Hampta Pass is one of the most preferred trekking routes for adventure seekers visiting Manali. If you love the mountains and seek thrilling activities amidst scenic wonders, you shouldn’t miss a trip to Hampta Pass. The moderately high altitude makes this trek even more enticing. It’s suitable for even first-timers and amateur trekkers. The maximum height that trekkers reach in Hampta Pass trek is 14,000 feet. In addition to this, you don’t need much acclimatization to the temperature in Hampta Pass.
Temperature in Hampta Pass
June to October is perhaps the most preferred time to visit Hampta Pass. During the beginning of the season, you’re likely to witness snow on some high passes. However, snow starts melting around August, and you can expect some rains. As the season proceeds, monsoon may worsen road conditions. Kullu-Manali valley is hit hard by rains, while Spiti sees bright sunshine during this period.
The temperature in Hampta Pass stays between 12 degree celsius and 20 degree celsius during daytime. At night, temperature can range anywhere between -2 degree celsius and 6 degree celsius. In the months of September and October, there’s always a possibility of snowfall. During these months, the temperature can range between 12 degree celsius and 18 degree celsius during the day, and -6 degree celsius to 4 degree celsius during the night.
Though Hampta Pass trek is not a very difficult one, it’s still important to consult seasoned trekkers before you plan the trip. In fact, it’s highly recommended to let experienced professionals plan the trek for you, unless you’re well-versed with the mountains. To get more information, click here.
The Hampta Pass trek is ideal for first-time trekkers as it packs in everything from dark pine forests, open meadows to glacial valleys and stunning views all of which combine to give you an adventure of a lifetime.
So off we went, into the wild. Our journey commenced from Manali to Prini by road. Then onwards, by foot to a place called Chikha. Chika is the starting point for the trek to Hampta pass.
As anticipated, the conditions, even for a fit person, were hard. Sleeping in tents, crossing ice cold rivers and navigating the dense forests were just the beginnings of the adventure that lay ahead.
Day 1: The trek started from Jobra as we slowly disappeared into a forest of Deodar, Toss, Oak and Maple trees. The beauty was breathtaking. Soon, we crossed a makeshift wooden bridge over the Rani Nalla.The dense forest made it hard for light to reach us. We were surrounded by tall Deodars that rose over 100 feet. On the way, we crossed numerous small streams that weren’t obstacles on the trek. Then the Rani Nalla spreads out into a wide valley as we climb a grassy ridge and found ourselves in Chikha. After all the trekking, we set up camp and had tea followed by a scrumptious dinner.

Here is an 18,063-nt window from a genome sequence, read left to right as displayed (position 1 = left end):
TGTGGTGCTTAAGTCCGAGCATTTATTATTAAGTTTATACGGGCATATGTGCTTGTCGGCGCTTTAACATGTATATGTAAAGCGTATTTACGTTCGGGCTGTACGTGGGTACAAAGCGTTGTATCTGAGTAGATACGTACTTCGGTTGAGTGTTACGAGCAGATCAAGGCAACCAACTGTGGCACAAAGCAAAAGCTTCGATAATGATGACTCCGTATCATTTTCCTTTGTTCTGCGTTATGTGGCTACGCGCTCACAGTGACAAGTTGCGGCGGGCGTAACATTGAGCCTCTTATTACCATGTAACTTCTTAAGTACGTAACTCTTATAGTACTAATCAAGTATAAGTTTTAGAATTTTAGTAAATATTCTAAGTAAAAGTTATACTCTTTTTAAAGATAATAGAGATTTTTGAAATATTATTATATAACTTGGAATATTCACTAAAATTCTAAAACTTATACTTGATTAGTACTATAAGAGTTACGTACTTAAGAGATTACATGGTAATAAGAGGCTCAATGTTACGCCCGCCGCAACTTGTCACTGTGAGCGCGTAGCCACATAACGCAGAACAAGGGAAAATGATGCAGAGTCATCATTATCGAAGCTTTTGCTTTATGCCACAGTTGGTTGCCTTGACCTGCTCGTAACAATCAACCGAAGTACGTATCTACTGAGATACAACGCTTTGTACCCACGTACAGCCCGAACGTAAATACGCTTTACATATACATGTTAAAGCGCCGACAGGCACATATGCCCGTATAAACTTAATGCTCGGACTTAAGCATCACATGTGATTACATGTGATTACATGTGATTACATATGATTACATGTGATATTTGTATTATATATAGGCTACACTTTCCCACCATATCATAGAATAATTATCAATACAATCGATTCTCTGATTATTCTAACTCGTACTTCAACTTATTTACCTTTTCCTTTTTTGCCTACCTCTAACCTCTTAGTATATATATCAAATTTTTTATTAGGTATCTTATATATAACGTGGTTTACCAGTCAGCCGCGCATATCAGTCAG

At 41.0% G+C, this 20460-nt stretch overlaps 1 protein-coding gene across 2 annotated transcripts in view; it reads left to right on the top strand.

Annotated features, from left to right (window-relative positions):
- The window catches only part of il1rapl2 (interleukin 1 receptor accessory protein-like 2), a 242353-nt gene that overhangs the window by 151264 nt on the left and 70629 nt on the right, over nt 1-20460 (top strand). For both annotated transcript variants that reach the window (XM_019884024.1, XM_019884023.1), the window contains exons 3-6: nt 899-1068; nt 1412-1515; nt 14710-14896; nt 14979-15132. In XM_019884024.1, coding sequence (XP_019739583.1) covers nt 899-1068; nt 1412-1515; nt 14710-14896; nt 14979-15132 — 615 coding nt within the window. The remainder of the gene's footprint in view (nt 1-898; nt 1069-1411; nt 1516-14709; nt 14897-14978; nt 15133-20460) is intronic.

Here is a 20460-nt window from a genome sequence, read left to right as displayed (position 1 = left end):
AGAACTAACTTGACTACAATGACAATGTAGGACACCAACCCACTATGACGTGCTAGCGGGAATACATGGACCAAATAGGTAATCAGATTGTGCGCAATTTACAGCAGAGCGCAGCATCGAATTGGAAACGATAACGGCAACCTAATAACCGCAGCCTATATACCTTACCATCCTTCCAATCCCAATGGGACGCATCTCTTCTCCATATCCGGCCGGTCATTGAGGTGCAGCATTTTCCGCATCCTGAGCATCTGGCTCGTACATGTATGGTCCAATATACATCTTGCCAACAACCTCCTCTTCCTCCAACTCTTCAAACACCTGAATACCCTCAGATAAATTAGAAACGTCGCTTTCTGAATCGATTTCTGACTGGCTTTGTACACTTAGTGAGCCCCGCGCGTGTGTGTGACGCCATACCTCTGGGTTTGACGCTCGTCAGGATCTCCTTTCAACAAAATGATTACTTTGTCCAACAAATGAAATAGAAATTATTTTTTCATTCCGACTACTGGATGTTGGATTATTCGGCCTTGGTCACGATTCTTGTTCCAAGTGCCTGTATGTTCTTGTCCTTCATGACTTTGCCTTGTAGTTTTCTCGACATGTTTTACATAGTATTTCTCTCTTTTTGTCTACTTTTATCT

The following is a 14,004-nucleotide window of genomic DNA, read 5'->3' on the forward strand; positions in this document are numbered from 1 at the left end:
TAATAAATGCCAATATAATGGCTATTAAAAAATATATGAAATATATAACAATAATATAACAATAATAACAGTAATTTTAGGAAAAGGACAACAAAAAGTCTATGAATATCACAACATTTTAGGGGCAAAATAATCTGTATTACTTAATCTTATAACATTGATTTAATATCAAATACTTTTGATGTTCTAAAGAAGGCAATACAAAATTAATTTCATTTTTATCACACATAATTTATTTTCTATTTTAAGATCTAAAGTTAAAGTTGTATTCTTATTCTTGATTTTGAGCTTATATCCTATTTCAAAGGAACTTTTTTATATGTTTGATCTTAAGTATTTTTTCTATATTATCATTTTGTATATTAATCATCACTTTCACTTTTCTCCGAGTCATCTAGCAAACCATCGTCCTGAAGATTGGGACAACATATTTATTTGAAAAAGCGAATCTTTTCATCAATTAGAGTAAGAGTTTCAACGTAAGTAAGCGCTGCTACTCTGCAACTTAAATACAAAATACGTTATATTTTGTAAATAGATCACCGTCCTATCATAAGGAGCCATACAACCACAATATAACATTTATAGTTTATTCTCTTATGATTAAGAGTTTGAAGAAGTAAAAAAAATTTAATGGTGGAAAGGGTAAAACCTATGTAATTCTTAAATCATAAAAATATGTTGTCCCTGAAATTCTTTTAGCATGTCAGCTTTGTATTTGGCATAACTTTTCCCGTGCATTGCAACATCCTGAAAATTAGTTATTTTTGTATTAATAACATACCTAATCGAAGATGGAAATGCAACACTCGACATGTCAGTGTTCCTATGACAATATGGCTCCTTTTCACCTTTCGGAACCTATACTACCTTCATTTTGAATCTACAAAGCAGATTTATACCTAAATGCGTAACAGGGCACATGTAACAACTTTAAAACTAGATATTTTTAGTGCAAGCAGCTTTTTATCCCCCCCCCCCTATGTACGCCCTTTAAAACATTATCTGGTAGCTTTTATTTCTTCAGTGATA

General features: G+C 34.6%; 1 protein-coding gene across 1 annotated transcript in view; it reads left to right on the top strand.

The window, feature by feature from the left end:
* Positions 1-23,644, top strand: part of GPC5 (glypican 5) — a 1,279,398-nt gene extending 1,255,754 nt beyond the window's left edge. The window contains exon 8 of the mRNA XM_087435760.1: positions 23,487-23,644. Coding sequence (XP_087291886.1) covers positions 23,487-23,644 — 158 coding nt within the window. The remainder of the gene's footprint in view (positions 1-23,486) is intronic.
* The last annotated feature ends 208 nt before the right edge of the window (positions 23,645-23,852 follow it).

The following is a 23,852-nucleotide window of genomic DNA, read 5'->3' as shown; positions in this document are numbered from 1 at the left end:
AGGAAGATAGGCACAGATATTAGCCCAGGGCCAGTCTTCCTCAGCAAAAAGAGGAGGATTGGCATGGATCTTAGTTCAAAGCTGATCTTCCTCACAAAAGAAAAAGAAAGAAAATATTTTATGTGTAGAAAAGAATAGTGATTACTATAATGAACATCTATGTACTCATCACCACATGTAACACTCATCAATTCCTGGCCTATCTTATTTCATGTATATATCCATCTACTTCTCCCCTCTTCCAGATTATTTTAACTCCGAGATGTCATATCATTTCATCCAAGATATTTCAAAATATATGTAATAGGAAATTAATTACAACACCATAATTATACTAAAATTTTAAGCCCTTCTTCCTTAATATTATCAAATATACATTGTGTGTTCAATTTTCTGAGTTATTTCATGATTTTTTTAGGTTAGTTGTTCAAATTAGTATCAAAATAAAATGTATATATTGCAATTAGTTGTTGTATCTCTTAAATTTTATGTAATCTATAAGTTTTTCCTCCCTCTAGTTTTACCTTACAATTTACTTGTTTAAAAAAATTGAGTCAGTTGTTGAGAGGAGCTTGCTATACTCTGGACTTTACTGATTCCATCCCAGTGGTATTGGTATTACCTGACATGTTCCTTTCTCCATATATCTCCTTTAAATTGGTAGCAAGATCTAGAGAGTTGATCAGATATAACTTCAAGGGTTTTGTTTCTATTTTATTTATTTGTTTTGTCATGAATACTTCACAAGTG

Day 2: The only way to enjoy the mountains is to get up early in the morning. After tea and an early breakfast we moved from Chikha to Balu-ka-Gera. We crossed a stream and started an upward climb towards the closed end of the Kullu Valley. The scenery changed rapidly. Below us, snow patches on the valley increased in frequency. Ahead, the snow-covered slopes of the Hampta Pass revealed themselves. Everything was a dazzling white. The snow looked magnificent. On the way, a stream welcomed us. We took our shoes off to cross this stream and on the other side was Balu Ka Gera.
Day 3: On the third day there was no sun, only a light drizzle. We moved to Siagoru via Hampta Pass. The serious climb started now. It was clear that no one had ever been here before. There were no footprints. The virgin snow was soft. The pass is a wide plateau. On its eastern flanks are the towering cliffs of the mountain. On the west, it curves to the left and drops down to Spiti Valley. As we walked down we soon found ourselves in the Spiti Valley. We halted and camped in Siagoru.
Day 4: The fourth day was a Himalayan blessing. There was no drizzle and the sky was clear. This part of the trek comes in a rain shadow area. We moved towards Chatru and then drove to Chandratal Lake. It was again a steep climb up to the main trail. The scenery is different. You expect it to be barren, but surprisingly the slopes are green—but they are boulder strewn. Another surprise is Chatru itself, which only has around 40 houses !
Our plans for Chandrataal flopped, thanks to a sudden landslide on the way to the lake. Instead, we decide to go ahead to the Kunzum Pass. It is one of the highest motorable passes across the Kunzum range at an altitude of 4,551 m. It serves as an entrance pass to the Spiti Valley from Lahaul. It is said that Goddess Kunjum (Durga/Parvati) resides in a temple on the Kunzum top and keeps guard over the pass warding off evil spirits. Visitors normally do a round of the temple to seek her blessings. We then came down to Batal and set up our camps. Batal is a village that lies at the foot of the Kunzum Pass and serves as the resting point for tourists. Moreover, the Bara Shigri Glacier and the triangular peaks in the south can be seen from Batal.
1)One month prior to a high altitude trek, you should build up stamina, muscle strength and flexibility. Running, skipping, pushups and other forms of exercise help.
3)Carry high energy foods like dry fruits, and energy bars etc. for the trek to Hampta Pass
4)Essentials like a torch, extra batteries, first-aid kit will come in handy.